La Crosse encephalitis virus (LACV) is maintained in a cycle between Aedes triseriatus (the eastern treehole mosquito) and vertebrate hosts (especially small mammals such as chipmunks and squirrels) in deciduous forest habitats (i.e., forests with trees that lose their leaves each year). Humans can become infected with LACV from the bite of an infected mosquito, however humans rarely, if ever, develop high enough concentrations of LACV in their bloodstreams to infect feeding mosquitoes. Humans are therefore considered “dead-end” or incidental hosts for LACV.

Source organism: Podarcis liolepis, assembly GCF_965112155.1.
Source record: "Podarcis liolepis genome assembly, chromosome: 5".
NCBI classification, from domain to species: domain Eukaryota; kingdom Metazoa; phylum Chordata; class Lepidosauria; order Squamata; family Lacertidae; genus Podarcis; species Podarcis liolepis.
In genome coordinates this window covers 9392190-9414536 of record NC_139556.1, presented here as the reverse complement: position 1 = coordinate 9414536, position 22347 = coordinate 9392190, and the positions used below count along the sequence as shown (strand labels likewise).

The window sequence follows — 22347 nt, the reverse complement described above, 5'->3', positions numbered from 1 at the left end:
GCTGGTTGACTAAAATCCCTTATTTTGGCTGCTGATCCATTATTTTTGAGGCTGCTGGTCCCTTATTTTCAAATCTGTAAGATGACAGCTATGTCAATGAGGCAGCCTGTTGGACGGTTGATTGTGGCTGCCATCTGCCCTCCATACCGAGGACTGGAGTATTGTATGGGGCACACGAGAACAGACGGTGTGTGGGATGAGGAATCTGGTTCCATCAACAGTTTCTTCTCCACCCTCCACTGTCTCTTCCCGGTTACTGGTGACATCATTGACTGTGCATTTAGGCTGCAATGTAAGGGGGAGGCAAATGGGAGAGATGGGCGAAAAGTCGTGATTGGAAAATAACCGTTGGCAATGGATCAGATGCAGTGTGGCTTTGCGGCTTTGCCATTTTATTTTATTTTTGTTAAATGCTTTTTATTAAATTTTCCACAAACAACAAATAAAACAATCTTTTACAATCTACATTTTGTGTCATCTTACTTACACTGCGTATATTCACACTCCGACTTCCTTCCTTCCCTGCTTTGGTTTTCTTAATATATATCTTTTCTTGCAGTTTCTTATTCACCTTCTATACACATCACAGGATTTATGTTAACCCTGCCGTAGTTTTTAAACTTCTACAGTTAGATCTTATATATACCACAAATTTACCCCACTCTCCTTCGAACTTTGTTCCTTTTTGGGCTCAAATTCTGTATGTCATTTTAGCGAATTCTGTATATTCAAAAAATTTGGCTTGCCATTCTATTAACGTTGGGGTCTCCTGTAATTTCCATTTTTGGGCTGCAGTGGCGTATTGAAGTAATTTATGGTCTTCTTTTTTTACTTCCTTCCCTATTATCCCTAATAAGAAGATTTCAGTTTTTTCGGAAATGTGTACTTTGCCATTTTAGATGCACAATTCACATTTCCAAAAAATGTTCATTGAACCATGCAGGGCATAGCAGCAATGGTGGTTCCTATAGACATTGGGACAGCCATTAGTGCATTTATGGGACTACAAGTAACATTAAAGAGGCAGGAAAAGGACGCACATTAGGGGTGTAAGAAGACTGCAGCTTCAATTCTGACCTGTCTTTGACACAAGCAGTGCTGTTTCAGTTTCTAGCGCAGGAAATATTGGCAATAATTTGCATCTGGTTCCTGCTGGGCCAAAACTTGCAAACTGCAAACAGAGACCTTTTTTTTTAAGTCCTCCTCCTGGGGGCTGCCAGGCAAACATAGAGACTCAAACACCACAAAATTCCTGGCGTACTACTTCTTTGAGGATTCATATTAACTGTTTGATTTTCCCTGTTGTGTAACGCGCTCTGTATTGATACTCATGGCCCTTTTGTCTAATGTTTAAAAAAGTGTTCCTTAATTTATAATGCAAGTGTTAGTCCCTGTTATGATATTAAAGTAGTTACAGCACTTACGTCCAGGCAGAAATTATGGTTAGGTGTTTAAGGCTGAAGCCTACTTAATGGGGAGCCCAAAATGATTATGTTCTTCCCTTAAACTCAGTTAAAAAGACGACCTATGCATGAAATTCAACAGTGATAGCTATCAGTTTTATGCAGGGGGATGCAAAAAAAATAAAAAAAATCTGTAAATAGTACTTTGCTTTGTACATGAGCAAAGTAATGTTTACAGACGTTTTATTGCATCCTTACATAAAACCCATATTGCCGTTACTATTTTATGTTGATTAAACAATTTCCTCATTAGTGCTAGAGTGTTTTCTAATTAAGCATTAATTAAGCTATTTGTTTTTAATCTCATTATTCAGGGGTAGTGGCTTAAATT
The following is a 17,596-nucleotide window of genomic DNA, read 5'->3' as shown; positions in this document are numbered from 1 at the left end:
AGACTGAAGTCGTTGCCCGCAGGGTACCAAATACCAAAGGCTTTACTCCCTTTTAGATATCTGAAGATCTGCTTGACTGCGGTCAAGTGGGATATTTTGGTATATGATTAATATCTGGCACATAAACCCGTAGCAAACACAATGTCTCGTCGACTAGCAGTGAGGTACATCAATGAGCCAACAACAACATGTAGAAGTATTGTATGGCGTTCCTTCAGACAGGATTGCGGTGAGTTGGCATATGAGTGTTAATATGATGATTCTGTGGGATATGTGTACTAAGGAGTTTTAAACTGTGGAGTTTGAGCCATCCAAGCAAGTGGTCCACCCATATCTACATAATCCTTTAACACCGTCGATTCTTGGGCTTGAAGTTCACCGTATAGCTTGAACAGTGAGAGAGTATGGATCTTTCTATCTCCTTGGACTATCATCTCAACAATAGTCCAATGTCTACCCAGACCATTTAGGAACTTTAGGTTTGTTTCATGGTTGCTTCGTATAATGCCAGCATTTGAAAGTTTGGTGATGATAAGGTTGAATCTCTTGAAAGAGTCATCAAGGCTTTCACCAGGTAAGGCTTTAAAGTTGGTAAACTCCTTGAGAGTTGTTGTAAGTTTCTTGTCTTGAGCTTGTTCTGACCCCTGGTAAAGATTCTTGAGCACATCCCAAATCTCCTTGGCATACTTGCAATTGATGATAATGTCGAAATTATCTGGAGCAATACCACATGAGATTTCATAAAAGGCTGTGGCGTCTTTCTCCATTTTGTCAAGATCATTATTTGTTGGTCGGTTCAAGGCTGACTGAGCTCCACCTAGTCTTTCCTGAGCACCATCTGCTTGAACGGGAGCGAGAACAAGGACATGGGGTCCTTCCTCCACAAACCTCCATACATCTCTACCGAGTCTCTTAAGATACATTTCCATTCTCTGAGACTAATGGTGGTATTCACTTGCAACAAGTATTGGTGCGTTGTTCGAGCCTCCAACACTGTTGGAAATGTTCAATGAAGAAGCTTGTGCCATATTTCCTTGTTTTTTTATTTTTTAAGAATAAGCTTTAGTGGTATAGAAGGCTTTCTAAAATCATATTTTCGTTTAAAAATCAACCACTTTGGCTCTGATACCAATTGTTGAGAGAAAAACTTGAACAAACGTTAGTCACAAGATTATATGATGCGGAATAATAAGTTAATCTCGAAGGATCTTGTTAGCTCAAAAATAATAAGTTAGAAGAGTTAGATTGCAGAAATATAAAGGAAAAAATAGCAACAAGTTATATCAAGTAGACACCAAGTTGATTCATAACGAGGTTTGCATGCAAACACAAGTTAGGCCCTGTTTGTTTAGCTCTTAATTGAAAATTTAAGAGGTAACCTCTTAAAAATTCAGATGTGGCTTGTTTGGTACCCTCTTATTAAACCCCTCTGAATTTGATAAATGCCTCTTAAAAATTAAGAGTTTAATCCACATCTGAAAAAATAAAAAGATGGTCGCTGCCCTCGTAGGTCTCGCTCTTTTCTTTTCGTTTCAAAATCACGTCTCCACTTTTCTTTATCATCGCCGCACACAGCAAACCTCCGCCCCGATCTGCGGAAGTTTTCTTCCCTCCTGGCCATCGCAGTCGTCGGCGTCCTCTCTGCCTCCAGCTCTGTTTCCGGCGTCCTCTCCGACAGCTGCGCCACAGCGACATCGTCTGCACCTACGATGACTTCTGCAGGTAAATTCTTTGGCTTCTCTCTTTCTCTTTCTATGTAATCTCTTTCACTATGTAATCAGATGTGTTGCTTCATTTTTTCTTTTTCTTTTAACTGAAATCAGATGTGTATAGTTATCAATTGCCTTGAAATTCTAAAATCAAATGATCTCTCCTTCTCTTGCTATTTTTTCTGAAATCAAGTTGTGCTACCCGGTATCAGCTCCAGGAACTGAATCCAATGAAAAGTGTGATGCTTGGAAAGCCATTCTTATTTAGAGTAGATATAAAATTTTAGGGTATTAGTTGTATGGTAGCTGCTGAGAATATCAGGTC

Ae. triseriatus is an aggressive daytime-biting mosquito, especially in or near infested woods. True to its nickname, Ae. triseriatus normally lays its eggs in pools of water accumulated in treeholes, but it will also lay eggs in man-made water holding containers, particularly discarded tires. LACV is passed from the female mosquito to the eggs she lays. The virus can survive in dormant eggs through the winter and develop into infected, flying mosquitoes in the spring.

La Crosse virus transmission cycle illustrating passage of virus from mosquito to small mammals which amplify the virus as well as incidental infection of humans